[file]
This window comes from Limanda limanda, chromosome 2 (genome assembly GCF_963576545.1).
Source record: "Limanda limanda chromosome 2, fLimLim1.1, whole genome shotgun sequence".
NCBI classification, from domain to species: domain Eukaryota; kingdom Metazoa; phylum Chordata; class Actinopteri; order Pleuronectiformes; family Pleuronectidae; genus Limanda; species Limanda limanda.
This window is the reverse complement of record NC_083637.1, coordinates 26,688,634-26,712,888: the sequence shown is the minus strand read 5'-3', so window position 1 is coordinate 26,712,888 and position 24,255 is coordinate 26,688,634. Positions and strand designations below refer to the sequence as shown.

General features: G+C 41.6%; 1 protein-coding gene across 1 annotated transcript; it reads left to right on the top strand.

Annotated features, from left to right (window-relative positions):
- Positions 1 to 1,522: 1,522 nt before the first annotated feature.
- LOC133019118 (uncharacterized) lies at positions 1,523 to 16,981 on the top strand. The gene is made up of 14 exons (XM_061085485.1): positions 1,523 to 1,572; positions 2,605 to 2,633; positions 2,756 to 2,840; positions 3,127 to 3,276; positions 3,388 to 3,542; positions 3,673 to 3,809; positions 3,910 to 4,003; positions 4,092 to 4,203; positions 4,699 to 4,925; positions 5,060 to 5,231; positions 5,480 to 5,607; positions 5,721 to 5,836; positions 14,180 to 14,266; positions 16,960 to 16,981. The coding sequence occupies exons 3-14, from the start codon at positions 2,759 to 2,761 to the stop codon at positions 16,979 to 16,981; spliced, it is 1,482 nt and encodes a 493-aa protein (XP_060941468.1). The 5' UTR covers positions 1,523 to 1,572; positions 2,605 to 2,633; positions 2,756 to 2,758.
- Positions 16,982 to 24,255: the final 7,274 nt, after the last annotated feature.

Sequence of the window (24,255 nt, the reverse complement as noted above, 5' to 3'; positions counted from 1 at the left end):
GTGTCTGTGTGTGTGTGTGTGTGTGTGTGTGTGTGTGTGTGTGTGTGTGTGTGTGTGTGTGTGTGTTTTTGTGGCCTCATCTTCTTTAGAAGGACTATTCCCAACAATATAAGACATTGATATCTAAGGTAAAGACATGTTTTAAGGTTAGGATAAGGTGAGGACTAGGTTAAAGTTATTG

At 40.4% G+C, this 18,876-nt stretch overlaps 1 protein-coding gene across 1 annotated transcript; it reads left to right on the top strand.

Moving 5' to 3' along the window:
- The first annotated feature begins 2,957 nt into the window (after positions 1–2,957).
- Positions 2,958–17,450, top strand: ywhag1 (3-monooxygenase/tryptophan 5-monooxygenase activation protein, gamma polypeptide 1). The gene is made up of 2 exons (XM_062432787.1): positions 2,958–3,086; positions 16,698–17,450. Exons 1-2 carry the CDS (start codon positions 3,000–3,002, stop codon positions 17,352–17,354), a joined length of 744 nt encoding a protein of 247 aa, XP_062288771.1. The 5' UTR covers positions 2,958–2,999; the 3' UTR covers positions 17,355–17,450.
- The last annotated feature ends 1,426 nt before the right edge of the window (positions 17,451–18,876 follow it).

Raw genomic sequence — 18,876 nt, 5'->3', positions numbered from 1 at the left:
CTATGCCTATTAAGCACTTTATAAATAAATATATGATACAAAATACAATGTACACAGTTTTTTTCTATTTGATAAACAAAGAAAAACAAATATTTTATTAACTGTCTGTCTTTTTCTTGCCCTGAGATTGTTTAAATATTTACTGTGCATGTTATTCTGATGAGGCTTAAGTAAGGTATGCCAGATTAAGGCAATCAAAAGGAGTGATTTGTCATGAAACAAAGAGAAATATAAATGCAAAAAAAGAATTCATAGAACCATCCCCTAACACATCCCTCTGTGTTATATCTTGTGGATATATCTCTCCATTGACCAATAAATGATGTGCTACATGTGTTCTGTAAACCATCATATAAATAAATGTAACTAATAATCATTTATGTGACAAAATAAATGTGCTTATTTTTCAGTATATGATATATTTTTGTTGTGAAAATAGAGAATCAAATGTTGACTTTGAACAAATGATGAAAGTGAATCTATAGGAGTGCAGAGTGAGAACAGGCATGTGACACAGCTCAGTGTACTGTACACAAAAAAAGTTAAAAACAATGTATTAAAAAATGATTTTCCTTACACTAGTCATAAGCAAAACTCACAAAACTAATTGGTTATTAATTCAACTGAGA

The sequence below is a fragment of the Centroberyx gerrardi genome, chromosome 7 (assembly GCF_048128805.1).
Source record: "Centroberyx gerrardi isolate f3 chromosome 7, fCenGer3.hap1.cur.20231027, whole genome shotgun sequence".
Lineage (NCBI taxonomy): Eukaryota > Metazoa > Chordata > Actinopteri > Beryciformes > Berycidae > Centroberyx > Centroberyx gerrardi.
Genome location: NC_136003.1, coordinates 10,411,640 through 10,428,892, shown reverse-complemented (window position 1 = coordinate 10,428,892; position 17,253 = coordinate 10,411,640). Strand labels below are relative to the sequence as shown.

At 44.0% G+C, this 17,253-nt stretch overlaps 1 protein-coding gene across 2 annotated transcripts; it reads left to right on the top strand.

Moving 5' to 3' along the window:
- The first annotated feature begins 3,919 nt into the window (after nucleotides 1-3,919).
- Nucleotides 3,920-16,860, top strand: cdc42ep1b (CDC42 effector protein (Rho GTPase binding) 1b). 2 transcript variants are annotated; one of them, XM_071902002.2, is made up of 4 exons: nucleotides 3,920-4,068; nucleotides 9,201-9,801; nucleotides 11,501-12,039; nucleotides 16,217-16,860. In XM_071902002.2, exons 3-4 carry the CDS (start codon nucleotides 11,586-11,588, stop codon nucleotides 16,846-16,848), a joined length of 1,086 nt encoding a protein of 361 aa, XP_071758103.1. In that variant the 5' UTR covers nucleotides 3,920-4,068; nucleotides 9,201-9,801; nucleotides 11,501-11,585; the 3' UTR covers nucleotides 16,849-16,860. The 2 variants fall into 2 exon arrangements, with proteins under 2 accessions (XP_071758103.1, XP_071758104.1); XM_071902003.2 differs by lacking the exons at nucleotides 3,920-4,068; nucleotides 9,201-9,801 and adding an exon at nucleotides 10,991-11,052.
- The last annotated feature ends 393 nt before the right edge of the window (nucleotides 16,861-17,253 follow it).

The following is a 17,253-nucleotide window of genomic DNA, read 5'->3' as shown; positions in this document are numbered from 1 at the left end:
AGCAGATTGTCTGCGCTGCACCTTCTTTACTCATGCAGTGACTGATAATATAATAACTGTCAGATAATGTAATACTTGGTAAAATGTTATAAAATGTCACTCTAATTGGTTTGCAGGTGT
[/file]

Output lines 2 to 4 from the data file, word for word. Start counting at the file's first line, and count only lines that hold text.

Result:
Source record: "Limanda limanda chromosome 2, fLimLim1.1, whole genome shotgun sequence".
NCBI classification, from domain to species: domain Eukaryota; kingdom Metazoa; phylum Chordata; class Actinopteri; order Pleuronectiformes; family Pleuronectidae; genus Limanda; species Limanda limanda.
This window is the reverse complement of record NC_083637.1, coordinates 26,688,634-26,712,888: the sequence shown is the minus strand read 5'-3', so window position 1 is coordinate 26,712,888 and position 24,255 is coordinate 26,688,634. Positions and strand designations below refer to the sequence as shown.